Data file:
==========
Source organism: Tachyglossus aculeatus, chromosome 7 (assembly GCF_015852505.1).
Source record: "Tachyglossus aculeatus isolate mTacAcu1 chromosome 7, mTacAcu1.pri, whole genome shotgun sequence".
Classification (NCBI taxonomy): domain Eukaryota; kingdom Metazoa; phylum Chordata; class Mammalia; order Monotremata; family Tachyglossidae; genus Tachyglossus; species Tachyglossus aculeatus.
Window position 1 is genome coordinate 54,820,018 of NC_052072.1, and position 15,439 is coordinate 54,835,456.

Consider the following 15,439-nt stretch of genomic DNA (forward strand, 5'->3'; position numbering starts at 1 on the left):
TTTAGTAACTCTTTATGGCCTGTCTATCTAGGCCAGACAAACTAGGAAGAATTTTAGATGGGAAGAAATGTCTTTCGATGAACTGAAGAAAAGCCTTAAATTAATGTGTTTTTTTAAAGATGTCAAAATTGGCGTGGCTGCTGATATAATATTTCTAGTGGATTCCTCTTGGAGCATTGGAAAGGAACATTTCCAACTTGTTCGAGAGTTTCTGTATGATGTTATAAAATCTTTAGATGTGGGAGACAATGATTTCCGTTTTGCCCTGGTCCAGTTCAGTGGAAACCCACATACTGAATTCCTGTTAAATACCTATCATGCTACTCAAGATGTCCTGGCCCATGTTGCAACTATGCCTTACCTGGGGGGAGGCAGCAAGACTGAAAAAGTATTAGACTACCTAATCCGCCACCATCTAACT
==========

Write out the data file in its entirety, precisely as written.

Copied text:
Source organism: Tachyglossus aculeatus, chromosome 7 (assembly GCF_015852505.1).
Source record: "Tachyglossus aculeatus isolate mTacAcu1 chromosome 7, mTacAcu1.pri, whole genome shotgun sequence".
Classification (NCBI taxonomy): domain Eukaryota; kingdom Metazoa; phylum Chordata; class Mammalia; order Monotremata; family Tachyglossidae; genus Tachyglossus; species Tachyglossus aculeatus.
Window position 1 is genome coordinate 54,820,018 of NC_052072.1, and position 15,439 is coordinate 54,835,456.

Consider the following 15,439-nt stretch of genomic DNA (forward strand, 5'->3'; position numbering starts at 1 on the left):
TTTAGTAACTCTTTATGGCCTGTCTATCTAGGCCAGACAAACTAGGAAGAATTTTAGATGGGAAGAAATGTCTTTCGATGAACTGAAGAAAAGCCTTAAATTAATGTGTTTTTTTAAAGATGTCAAAATTGGCGTGGCTGCTGATATAATATTTCTAGTGGATTCCTCTTGGAGCATTGGAAAGGAACATTTCCAACTTGTTCGAGAGTTTCTGTATGATGTTATAAAATCTTTAGATGTGGGAGACAATGATTTCCGTTTTGCCCTGGTCCAGTTCAGTGGAAACCCACATACTGAATTCCTGTTAAATACCTATCATGCTACTCAAGATGTCCTGGCCCATGTTGCAACTATGCCTTACCTGGGGGGAGGCAGCAAGACTGAAAAAGTATTAGACTACCTAATCCGCCACCATCTAACT